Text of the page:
Tuesday, 21 April 2015

As the dust settles in and around the junction of Bayou Le Bufalo and the Rio San Jacinto

     Much,   very much, was made by the elements of the Texian Army due to the "fair treatment" rendered to Antonio Lopez de Santa Anna by Samuel Houston, Commander, Army of Texas.  Were I to have been there, as an erstwhile Episcopalian, a non-Scottish Rite Mason of any degree, and a bumped and bloody survivor of the Battle of San Jacinto....I would certainly have been distressed at the courtesies and deferences allowed to the criminal despot Presidente de Mexico.

     The other problem was, and remains, that the Texians had two "generals" in the field that day.  Houston, obviously, and conveniently for the surface-dwelling researchers.   For those who like to do a bit of trenching in their archaeological and historical works, it is best to point out that another fellow, General Somervelle.
     Somervelle  was not a general yet, but he would become one later, based upon his service in the engagement under analysis here and now.   The Texas Almanac quickly summarises his curriculum vitae more or less thusly:
SOMERVELL, ALEXANDER (1796–1854). Alexander Somervell, entrepreneur, soldier, and leader of the Punitive Expedition of Laredo in 1842.
      Alexander was born in Maryland, June 11, 1796.    As a young man, he determined to move to the new plantation country in Louisiana in 1817.   There he bought tract of usable land and dedicated himself to the life of a planter in St. Landry Parish.
      Wanderlust moved him to seek other challenges and fortunes, so in the early 1820s he moved to Missouri where he became a merchant and wholesaler, at or near the community of Cape Girardeau.
      In 1833, he moved to Texas and was granted a tract in Stephen Foster Austin's second (and last) colony.    Somervell engaged in the mercantile business at San Felipe with a fellow with whom he had been in business earlier.   In October 1835 Somervell joined the volunteers marching from Gonzales to Bexar and was elected major. He participated in the military action against the forces of Perfecto de Cos, the commander of the detachment in the city of San Antonio de Valero.  The Texians prevailed in this affair, and Cos was allowed to retreat with his detachment back to beyond the Rio Nueces and even the Rio Bravo (Grande).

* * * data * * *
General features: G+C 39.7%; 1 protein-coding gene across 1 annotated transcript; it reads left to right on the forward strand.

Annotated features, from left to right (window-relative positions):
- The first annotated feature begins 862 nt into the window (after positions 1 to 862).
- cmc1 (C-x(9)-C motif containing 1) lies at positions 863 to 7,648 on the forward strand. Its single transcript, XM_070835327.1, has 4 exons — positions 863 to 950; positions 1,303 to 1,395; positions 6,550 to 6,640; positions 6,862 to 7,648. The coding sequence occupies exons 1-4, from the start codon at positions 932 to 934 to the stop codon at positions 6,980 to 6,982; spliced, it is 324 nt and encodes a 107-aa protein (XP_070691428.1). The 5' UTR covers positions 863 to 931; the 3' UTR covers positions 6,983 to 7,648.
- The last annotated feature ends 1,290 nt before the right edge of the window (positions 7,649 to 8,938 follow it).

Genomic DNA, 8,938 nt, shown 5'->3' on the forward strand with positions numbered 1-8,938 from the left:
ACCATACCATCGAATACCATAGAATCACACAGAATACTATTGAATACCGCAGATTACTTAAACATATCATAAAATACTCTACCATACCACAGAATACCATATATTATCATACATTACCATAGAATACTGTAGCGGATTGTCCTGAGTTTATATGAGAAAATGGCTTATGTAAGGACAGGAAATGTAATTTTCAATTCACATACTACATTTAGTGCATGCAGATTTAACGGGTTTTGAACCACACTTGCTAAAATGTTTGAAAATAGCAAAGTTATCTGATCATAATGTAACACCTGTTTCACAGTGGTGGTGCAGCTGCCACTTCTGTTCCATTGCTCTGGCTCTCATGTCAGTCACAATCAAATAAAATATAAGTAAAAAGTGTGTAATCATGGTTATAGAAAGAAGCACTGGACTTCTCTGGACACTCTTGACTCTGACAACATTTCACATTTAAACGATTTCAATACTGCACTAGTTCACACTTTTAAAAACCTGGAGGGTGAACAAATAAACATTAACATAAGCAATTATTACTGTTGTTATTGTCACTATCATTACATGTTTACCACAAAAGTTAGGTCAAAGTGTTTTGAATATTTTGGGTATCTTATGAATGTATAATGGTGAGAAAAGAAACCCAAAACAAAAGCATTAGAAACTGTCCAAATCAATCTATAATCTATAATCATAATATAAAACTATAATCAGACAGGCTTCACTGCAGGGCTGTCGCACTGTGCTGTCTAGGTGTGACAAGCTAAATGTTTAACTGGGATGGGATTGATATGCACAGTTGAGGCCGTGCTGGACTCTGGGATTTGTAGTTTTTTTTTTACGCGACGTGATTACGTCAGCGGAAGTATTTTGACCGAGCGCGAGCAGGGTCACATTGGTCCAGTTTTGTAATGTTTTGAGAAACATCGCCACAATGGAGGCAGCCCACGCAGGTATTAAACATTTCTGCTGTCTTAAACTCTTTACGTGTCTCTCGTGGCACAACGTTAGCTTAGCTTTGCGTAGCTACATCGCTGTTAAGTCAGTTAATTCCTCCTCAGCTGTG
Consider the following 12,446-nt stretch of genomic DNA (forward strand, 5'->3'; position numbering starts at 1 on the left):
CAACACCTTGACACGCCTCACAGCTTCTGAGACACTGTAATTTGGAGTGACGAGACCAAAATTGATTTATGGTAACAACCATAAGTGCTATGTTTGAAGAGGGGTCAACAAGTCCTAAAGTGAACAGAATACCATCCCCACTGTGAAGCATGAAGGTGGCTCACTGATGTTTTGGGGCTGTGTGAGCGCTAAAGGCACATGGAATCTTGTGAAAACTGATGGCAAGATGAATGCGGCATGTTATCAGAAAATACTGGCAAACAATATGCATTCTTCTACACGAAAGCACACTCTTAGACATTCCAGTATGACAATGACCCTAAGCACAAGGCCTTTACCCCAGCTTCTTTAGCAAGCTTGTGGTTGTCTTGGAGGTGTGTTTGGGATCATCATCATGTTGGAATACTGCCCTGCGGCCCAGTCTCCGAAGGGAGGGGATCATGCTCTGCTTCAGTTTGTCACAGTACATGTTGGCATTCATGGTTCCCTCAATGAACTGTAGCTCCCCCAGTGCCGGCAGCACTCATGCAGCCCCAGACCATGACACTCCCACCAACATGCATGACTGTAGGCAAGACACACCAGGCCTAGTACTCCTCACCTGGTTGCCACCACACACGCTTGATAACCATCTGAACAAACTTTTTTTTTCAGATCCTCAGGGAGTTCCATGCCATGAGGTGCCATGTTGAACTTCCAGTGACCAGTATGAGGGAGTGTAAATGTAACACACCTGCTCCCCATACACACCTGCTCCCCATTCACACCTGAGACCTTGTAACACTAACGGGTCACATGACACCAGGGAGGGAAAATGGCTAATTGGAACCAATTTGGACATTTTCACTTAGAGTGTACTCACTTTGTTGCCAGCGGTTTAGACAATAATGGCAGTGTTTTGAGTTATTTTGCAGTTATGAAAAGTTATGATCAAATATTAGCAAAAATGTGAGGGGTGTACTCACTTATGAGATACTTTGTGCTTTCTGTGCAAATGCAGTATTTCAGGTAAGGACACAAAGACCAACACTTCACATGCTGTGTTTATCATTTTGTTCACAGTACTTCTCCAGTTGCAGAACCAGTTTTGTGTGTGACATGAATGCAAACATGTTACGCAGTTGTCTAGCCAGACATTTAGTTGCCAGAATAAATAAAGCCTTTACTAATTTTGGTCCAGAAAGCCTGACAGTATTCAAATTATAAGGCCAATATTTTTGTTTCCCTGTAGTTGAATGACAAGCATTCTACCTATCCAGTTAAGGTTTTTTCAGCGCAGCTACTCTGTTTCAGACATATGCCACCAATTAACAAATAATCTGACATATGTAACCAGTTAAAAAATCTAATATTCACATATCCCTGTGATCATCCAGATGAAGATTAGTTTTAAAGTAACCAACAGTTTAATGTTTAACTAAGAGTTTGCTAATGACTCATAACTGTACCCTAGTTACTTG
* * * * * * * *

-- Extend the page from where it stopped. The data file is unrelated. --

After learning of the fall of the Alamo, he enrolled in the Texas army on March 12, 1836, and on April 8 was elected lieutenant colonel of the first regiment of Texas Volunteers, succeeding Sidney Sherman. He participated in the Battle of San Jacinto, essentially as XO immediately under Sam Houston.   It is fair to say that Somervelle gained a great deal of respect the day of the Battle because Houston was wounded with a particularly painful musket-ball to the ankle.  This wound rendered Houston essentially helpless, and left Somervelle  in command of the moment by moment events to come.  So, a lot of folks associated the victory with Somervelle and not Houston.
     On the second day, after considerable opium, Houston was almost able to think straight.    and remained in the army until June 7, 1836. He served briefly as secretary of war in President David G. Burnet's cabinet. Somervell represented Colorado and Austin counties in the Senate of the First and Second congresses, October 3, 1836, to May 4, 1838. By the time he was elected brigadier general on November 18, 1839, he was living in Fort Bend County.   Many other assignments were given to him during the rest of his relatively short life in Texas.
     Somervell died in February 1854 under mysterious circumstances. His body was found lashed to the timbers of the capsized boat in which, carrying a considerable amount of money, he had started from Lavaca to Saluria.

   Another peculiar thing was the fact that Antonio Lopez de Santa Anna frequently referred to himself as " The Napoleon  of the West".   The Texian Cavalry, such as it might have been, on Santa Anna's left flank during the battle also had "The French Connection".   That connection came in the person of Mirabeau Bonaparte Lamar who was the commander of cavalry, and whose XO was Captain Juan Seguin who actually rode in front of the column and did the leading in battle.  Lamar, unlike Houston, was wise enough to not seek glory, but remained "in-charge" and pressed just behind his charges, while his immediate subordinate did the sabre-flashing and exhorting.   They worked well together, although Lamar was noted for not being a fan of anything Spanish or Mexican.   He was Latin however, with considerable French and southern European genealogy.